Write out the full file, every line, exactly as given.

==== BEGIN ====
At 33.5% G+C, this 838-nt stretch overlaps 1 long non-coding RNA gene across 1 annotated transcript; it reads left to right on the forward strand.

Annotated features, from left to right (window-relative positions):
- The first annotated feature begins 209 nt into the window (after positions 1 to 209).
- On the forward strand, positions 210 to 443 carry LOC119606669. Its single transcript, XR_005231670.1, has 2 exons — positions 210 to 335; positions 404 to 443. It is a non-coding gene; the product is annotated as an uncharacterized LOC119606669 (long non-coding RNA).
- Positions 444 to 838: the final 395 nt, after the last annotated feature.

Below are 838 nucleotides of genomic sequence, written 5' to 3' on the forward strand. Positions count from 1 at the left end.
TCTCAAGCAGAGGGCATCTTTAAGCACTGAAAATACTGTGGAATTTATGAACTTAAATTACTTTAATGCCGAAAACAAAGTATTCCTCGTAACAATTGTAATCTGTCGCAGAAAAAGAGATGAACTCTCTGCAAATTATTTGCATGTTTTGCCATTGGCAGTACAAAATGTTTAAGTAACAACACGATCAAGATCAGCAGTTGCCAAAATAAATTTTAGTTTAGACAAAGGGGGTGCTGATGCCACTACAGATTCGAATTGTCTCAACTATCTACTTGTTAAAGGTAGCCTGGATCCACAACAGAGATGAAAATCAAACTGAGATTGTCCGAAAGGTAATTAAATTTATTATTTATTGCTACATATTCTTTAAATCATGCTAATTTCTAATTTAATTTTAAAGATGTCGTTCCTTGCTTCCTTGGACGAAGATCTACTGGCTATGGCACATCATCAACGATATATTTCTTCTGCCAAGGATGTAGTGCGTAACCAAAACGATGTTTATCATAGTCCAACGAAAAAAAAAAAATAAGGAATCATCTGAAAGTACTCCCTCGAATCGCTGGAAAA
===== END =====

At 33.5% G+C, this 838-nt stretch overlaps 1 long non-coding RNA gene across 1 annotated transcript; it reads left to right on the forward strand.

Annotated features, from left to right (window-relative positions):
- The first annotated feature begins 209 nt into the window (after positions 1 to 209).
- On the forward strand, positions 210 to 443 carry LOC119606669. Its single transcript, XR_005231670.1, has 2 exons — positions 210 to 335; positions 404 to 443. It is a non-coding gene; the product is annotated as an uncharacterized LOC119606669 (long non-coding RNA).
- Positions 444 to 838: the final 395 nt, after the last annotated feature.

Below are 838 nucleotides of genomic sequence, written 5' to 3' on the forward strand. Positions count from 1 at the left end.
TCTCAAGCAGAGGGCATCTTTAAGCACTGAAAATACTGTGGAATTTATGAACTTAAATTACTTTAATGCCGAAAACAAAGTATTCCTCGTAACAATTGTAATCTGTCGCAGAAAAAGAGATGAACTCTCTGCAAATTATTTGCATGTTTTGCCATTGGCAGTACAAAATGTTTAAGTAACAACACGATCAAGATCAGCAGTTGCCAAAATAAATTTTAGTTTAGACAAAGGGGGTGCTGATGCCACTACAGATTCGAATTGTCTCAACTATCTACTTGTTAAAGGTAGCCTGGATCCACAACAGAGATGAAAATCAAACTGAGATTGTCCGAAAGGTAATTAAATTTATTATTTATTGCTACATATTCTTTAAATCATGCTAATTTCTAATTTAATTTTAAAGATGTCGTTCCTTGCTTCCTTGGACGAAGATCTACTGGCTATGGCACATCATCAACGATATATTTCTTCTGCCAAGGATGTAGTGCGTAACCAAAACGATGTTTATCATAGTCCAACGAAAAAAAAAAAATAAGGAATCATCTGAAAGTACTCCCTCGAATCGCTGGAAAA